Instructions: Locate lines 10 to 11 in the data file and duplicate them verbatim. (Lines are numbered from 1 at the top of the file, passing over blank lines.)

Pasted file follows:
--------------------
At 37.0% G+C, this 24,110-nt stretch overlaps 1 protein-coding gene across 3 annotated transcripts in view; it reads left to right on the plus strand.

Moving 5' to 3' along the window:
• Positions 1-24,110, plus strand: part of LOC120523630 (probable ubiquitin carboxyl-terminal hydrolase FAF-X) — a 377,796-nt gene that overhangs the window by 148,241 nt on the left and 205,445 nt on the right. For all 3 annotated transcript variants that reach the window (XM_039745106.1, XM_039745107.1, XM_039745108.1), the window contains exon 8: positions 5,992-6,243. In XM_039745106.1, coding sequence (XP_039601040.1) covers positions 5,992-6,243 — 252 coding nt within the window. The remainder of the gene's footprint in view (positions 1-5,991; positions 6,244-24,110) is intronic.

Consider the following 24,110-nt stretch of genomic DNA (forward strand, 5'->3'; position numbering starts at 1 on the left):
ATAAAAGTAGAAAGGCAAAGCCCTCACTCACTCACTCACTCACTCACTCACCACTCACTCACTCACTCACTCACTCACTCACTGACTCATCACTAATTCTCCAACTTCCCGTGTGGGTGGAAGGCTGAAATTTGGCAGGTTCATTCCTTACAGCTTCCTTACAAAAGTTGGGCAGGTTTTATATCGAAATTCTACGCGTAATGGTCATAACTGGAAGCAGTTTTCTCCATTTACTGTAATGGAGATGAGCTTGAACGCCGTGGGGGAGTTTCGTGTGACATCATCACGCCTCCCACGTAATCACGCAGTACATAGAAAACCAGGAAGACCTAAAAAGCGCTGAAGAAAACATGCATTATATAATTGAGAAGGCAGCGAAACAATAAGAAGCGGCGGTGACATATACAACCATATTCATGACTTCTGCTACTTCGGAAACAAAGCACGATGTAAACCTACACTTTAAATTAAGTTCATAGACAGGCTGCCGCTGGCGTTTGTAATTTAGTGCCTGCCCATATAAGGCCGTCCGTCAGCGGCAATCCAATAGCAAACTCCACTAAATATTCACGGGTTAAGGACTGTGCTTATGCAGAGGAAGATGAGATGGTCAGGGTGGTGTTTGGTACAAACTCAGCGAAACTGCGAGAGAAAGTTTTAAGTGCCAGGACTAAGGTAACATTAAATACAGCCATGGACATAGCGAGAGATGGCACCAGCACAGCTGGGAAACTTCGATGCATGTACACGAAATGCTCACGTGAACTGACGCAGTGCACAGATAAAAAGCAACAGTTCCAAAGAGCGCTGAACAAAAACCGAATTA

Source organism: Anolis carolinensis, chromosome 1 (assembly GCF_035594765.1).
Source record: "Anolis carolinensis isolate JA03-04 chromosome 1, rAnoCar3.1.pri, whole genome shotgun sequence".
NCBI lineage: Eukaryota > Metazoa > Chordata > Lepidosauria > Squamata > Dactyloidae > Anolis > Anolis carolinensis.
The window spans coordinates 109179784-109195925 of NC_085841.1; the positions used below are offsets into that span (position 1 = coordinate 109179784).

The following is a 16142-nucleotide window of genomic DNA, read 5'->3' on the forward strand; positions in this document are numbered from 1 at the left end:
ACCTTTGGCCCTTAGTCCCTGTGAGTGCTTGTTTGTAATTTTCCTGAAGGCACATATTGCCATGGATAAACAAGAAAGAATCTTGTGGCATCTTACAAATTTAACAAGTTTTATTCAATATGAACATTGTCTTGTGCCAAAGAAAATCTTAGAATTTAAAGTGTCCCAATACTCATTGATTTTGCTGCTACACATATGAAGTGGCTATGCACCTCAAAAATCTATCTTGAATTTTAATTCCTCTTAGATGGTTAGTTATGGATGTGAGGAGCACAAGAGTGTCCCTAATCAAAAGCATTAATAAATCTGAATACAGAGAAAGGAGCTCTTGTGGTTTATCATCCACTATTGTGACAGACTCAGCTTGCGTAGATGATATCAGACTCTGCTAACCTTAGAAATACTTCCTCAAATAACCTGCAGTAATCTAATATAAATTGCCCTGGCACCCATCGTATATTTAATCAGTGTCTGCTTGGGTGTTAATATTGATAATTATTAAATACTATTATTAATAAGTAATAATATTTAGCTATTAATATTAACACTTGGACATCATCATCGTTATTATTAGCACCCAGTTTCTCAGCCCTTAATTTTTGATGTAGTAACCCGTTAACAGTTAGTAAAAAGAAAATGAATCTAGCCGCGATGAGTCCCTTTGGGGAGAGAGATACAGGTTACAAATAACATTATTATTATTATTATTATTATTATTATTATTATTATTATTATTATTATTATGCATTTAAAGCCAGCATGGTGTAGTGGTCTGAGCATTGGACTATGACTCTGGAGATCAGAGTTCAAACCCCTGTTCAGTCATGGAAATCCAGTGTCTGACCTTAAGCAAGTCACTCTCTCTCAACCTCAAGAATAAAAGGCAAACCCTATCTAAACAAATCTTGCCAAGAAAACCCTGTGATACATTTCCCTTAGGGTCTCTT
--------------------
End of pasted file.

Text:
The following is a 16142-nucleotide window of genomic DNA, read 5'->3' on the forward strand; positions in this document are numbered from 1 at the left end:
ACCTTTGGCCCTTAGTCCCTGTGAGTGCTTGTTTGTAATTTTCCTGAAGGCACATATTGCCATGGATAAACAAGAAAGAATCTTGTGGCATCTTACAAATTTAACAAGTTTTATTCAATATGAACATTGTCTTGTGCCAAAGAAAATCTTAGAATTTAAAGTGTCCCAATACTCATTGATTTTGCTGCTACACATATGAAGTGGCTATGCACCTCAAAAATCTATCTTGAATTTTAATTCCTCTTAGATGGTTAGTTATGGATGTGAGGAGCACAAGAGTGTCCCTAATCAAAAGCATTAATAAATCTGAATACAGAGAAAGGAGCTCTTGTGGTTTATCATCCACTATTGTGACAGACTCAGCTTGCGTAGATGATATCAGACTCTGCTAACCTTAGAAATACTTCCTCAAATAACCTGCAGTAATCTAATATAAATTGCCCTGGCACCCATCGTATATTTAATCAGTGTCTGCTTGGGTGTTAATATTGATAATTATTAAATACTATTATTAATAAGTAATAATATTTAGCTATTAATATTAACACTTGGACATCATCATCGTTATTATTAGCACCCAGTTTCTCAGCCCTTAATTTTTGATGTAGTAACCCGTTAACAGTTAGTAAAAAGAAAATGAATCTAGCCGCGATGAGTCCCTTTGGGGAGAGAGATACAGGTTACAAATAACATTATTATTATTATTATTATTATTATTATTATTATTATTATTATTATTATTATGCATTTAAAGCCAGCATGGTGTAGTGGTCTGAGCATTGGACTATGACTCTGGAGATCAGAGTTCAAACCCCTGTTCAGTCATGGAAATCCAGTGTCTGACCTTAAGCAAGTCACTCTCTCTCAACCTCAAGAATAAAAGGCAAACCCTATCTAAACAAATCTTGCCAAGAAAACCCTGTGATACATTTCCCTTAGGGTCTCTT